Paid Third Replica SQL Licensing covers only one Passive replica, and the third replica will be a paid replica based on the configuration
Windows License Windows license allows Dual-usage , which means you don’t have to pay for Windows license if you are brining your own License and carry EA

Recovery Objective

The time taken to make the secondary replica as primary.

RTO

For the Availability mode is set as Synchronous, then the data committed is replicated , so any data during transit is required to be sent over (retry from Application), However for the Asynchronous replication there could be a data loss of ~5 minutes due to this being a region outage

RPO

Option 3 – Windows Failover Cluster

Failover Cluster Instances (FCI), which require shared storage, can be created in 4 different ways.

1. A two-node failover cluster running in Azure VMs with attached storage using Windows Server 2016 Storage Spaces Direct (S2D) to provide a software-based virtual SAN.

2. A two-node failover cluster running in Azure VMs using Premium File Share. Premium file shares are SSD-backed consistently-low-latency file shares that are fully supported for use with Failover Cluster Instance.

3. A two-node failover cluster running in Azure VMs with storage supported by a third-party clustering solution. For a specific example that uses SIOS DataKeeper, see High availability for a file share using failover clustering and 3rd party software SIOS DataKeeper.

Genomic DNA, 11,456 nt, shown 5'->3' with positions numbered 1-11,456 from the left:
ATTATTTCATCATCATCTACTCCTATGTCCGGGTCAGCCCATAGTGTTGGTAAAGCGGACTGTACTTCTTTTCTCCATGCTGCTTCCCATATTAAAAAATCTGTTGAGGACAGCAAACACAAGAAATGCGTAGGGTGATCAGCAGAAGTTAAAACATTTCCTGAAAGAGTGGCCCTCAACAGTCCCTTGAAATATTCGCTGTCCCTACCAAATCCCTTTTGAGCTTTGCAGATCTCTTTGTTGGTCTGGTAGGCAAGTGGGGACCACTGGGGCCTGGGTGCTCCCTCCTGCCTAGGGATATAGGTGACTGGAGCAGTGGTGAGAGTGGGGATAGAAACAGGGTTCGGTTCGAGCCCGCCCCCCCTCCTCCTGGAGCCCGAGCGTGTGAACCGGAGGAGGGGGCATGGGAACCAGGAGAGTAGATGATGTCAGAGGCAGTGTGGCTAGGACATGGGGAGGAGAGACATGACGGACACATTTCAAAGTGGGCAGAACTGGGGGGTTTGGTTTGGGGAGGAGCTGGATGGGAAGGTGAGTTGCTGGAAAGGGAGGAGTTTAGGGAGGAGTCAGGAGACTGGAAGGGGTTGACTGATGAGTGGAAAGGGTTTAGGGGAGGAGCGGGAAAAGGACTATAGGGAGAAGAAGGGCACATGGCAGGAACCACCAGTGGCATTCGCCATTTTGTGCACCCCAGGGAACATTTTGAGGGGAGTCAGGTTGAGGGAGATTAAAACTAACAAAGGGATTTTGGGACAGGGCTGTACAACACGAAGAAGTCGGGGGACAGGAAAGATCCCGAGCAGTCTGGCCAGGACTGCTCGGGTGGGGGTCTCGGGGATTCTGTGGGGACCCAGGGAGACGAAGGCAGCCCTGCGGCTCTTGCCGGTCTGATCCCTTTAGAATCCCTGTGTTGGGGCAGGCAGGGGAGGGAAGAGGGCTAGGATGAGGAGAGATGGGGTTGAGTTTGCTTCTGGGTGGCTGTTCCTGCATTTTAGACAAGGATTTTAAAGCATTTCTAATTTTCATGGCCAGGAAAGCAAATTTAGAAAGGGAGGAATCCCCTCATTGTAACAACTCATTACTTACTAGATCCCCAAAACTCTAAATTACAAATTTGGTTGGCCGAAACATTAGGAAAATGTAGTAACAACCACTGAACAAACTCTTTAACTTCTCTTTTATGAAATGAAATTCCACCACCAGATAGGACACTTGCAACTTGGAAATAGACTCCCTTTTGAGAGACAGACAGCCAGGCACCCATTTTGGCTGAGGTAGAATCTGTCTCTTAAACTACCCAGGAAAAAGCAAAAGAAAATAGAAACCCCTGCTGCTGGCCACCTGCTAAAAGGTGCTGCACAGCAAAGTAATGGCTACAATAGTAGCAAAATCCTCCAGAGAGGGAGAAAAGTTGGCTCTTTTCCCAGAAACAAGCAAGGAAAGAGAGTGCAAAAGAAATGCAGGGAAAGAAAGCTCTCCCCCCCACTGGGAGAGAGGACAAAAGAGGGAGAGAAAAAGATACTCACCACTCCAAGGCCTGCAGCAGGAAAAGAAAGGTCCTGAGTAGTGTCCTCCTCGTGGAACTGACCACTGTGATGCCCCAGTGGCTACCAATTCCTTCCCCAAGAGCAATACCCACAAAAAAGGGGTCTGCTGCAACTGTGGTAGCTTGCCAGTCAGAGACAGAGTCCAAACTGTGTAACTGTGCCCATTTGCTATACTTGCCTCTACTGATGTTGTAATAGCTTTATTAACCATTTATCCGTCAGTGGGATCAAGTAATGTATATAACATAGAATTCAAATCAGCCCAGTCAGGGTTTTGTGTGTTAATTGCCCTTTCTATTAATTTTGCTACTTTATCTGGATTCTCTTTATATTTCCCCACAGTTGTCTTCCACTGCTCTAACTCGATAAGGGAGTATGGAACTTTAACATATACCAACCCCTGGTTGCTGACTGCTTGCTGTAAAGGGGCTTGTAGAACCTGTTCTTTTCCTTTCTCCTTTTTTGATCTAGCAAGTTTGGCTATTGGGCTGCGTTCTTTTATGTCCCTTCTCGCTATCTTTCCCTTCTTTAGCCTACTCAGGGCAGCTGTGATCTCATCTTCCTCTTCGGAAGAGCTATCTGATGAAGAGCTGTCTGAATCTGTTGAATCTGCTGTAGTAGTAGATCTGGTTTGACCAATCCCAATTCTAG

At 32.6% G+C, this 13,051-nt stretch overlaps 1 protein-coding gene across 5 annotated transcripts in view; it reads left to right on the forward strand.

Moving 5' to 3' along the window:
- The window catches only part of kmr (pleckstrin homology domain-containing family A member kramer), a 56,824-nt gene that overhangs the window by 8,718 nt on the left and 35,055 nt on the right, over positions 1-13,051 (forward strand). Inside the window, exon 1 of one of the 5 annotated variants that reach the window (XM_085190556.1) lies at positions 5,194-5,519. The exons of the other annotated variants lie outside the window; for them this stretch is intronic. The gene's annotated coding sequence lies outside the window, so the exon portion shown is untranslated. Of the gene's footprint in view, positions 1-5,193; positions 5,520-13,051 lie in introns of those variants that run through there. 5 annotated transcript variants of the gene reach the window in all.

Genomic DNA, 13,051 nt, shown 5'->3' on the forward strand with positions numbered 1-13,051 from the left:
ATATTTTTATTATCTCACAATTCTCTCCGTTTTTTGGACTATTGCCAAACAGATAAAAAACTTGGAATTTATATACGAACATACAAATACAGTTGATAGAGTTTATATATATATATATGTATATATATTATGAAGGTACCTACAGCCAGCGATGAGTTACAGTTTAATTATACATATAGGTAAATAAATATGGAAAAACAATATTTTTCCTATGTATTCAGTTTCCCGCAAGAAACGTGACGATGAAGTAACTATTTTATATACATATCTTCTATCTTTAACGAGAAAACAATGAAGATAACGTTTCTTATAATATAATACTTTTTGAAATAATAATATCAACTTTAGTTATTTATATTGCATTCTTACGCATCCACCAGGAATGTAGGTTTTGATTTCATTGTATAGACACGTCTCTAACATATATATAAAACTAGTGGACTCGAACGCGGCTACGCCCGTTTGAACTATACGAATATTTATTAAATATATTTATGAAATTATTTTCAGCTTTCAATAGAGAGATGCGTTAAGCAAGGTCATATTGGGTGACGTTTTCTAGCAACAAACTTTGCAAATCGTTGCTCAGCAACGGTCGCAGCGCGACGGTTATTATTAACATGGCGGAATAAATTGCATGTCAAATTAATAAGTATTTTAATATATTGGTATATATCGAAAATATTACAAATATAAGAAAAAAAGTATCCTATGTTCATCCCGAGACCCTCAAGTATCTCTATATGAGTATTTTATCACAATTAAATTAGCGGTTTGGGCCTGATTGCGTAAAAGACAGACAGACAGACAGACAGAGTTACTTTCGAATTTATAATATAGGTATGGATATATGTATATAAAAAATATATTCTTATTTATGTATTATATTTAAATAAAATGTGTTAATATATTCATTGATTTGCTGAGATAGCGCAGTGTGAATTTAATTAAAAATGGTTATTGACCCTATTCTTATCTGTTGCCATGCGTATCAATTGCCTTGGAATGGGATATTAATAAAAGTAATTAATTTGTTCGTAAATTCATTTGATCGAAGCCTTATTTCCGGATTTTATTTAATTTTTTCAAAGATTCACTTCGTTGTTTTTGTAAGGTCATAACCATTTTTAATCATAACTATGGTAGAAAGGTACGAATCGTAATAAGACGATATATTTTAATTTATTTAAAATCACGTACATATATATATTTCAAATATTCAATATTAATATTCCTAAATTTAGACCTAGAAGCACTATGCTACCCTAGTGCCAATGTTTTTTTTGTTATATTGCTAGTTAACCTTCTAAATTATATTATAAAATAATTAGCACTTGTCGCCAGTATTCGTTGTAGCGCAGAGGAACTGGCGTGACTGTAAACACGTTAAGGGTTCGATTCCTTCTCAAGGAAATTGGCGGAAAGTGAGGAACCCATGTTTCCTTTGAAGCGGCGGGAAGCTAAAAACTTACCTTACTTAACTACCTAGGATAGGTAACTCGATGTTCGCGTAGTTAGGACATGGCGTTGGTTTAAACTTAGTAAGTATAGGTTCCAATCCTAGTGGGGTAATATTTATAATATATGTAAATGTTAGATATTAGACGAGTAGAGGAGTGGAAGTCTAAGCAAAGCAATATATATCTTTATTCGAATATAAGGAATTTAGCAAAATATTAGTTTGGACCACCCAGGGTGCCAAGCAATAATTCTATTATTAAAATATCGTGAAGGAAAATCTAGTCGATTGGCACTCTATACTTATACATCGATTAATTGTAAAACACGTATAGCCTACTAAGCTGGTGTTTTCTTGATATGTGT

4. A two-node failover cluster running in Azure VMs with remote iSCSI Target shared block storage via ExpressRoute. For example, NetApp Private Storage (NPS) exposes an iSCSI target via ExpressRoute with Equinix to Azure VMs.

Pricing

On Azure virtual machines, you can license SQL Server using pay-as-you-go (PAYG) or bring-your-own-license (BYOL) VM images.

The type of image you choose affects how you’re charged.

  • With pay-as-you-go licensing, a failover cluster instance (FCI) of SQL Server on Azure virtual machines incurs charges for all nodes of the FCI, including the passive nodes
  • If you are using your Enterprise Agreement with Software Assurance, you can use one free passive FCI node for each active node. To take advantage of this benefit in Azure, use BYOL VM images, and use the same license on both the active and passive nodes of the FCI.

Recovery Objective

The time taken to fail over between the nodes.

RTO

Because Always On FCI uses shared storage, the same view of the storage instance is available on failover.

RPO of Zero Data Loss

Azure Big Data Architecture

I was talking to a fellow architect who wanted to know how to store data for Analysis . Presented & walked him through the two standard Azure soltutions, one based on SQL DW & other using the new Azure Data Lake Storage Gen2 . The Arcitecture for Ingesting data into SQL DW is well tested and defined.

However , with the introduction of ADLS Gen2 the obvious question is: ADLS Gen 2 is essentially a storage and you need other technologies to connect the data , read it & work on it. There are quite a few options:

HDInsight ETL at scale overview
  • Azure SQL DW – wait, what? yep. Azure SQL DW supports an exciting feature called polybase. The Polybase allows data external to SQL DW be accessible through SQL DW (wow!!)
  • Azure Data Factory – ADF provides a connector to connect to the ADLS Gen2 storage and helps customers to transform and orchestrate data movement

The accessing data from ADLS Gen2 is not limited to technologies but mostly by the developer skills. There is atleast one technology to access ADLS Gen2 data based on the skills the developer has.